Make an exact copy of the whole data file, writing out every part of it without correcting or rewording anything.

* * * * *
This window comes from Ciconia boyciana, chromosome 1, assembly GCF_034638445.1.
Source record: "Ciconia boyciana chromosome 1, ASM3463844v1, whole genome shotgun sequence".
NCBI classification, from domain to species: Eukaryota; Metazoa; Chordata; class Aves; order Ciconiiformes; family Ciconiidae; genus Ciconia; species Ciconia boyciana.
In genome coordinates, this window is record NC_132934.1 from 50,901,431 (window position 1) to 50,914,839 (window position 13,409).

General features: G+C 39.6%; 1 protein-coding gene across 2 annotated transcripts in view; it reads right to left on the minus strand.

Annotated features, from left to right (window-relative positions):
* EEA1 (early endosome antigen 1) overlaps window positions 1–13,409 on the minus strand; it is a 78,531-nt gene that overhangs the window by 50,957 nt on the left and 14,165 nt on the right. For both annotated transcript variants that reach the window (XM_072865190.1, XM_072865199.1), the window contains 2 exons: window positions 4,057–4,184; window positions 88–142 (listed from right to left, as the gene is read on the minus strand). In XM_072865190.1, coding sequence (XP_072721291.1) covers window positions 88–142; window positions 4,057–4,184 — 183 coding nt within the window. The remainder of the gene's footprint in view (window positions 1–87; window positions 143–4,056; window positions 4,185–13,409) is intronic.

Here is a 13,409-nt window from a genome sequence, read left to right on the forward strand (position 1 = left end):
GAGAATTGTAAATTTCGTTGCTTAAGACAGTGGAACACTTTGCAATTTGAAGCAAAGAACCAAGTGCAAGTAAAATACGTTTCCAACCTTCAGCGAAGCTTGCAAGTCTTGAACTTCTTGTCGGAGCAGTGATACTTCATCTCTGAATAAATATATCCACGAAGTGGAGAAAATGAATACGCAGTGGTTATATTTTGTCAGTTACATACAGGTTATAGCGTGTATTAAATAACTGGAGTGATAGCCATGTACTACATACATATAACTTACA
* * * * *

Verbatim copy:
This window comes from Ciconia boyciana, chromosome 1, assembly GCF_034638445.1.
Source record: "Ciconia boyciana chromosome 1, ASM3463844v1, whole genome shotgun sequence".
NCBI classification, from domain to species: Eukaryota; Metazoa; Chordata; class Aves; order Ciconiiformes; family Ciconiidae; genus Ciconia; species Ciconia boyciana.
In genome coordinates, this window is record NC_132934.1 from 50,901,431 (window position 1) to 50,914,839 (window position 13,409).

General features: G+C 39.6%; 1 protein-coding gene across 2 annotated transcripts in view; it reads right to left on the minus strand.

Annotated features, from left to right (window-relative positions):
* EEA1 (early endosome antigen 1) overlaps window positions 1–13,409 on the minus strand; it is a 78,531-nt gene that overhangs the window by 50,957 nt on the left and 14,165 nt on the right. For both annotated transcript variants that reach the window (XM_072865190.1, XM_072865199.1), the window contains 2 exons: window positions 4,057–4,184; window positions 88–142 (listed from right to left, as the gene is read on the minus strand). In XM_072865190.1, coding sequence (XP_072721291.1) covers window positions 88–142; window positions 4,057–4,184 — 183 coding nt within the window. The remainder of the gene's footprint in view (window positions 1–87; window positions 143–4,056; window positions 4,185–13,409) is intronic.

Here is a 13,409-nt window from a genome sequence, read left to right on the forward strand (position 1 = left end):
GAGAATTGTAAATTTCGTTGCTTAAGACAGTGGAACACTTTGCAATTTGAAGCAAAGAACCAAGTGCAAGTAAAATACGTTTCCAACCTTCAGCGAAGCTTGCAAGTCTTGAACTTCTTGTCGGAGCAGTGATACTTCATCTCTGAATAAATATATCCACGAAGTGGAGAAAATGAATACGCAGTGGTTATATTTTGTCAGTTACATACAGGTTATAGCGTGTATTAAATAACTGGAGTGATAGCCATGTACTACATACATATAACTTACA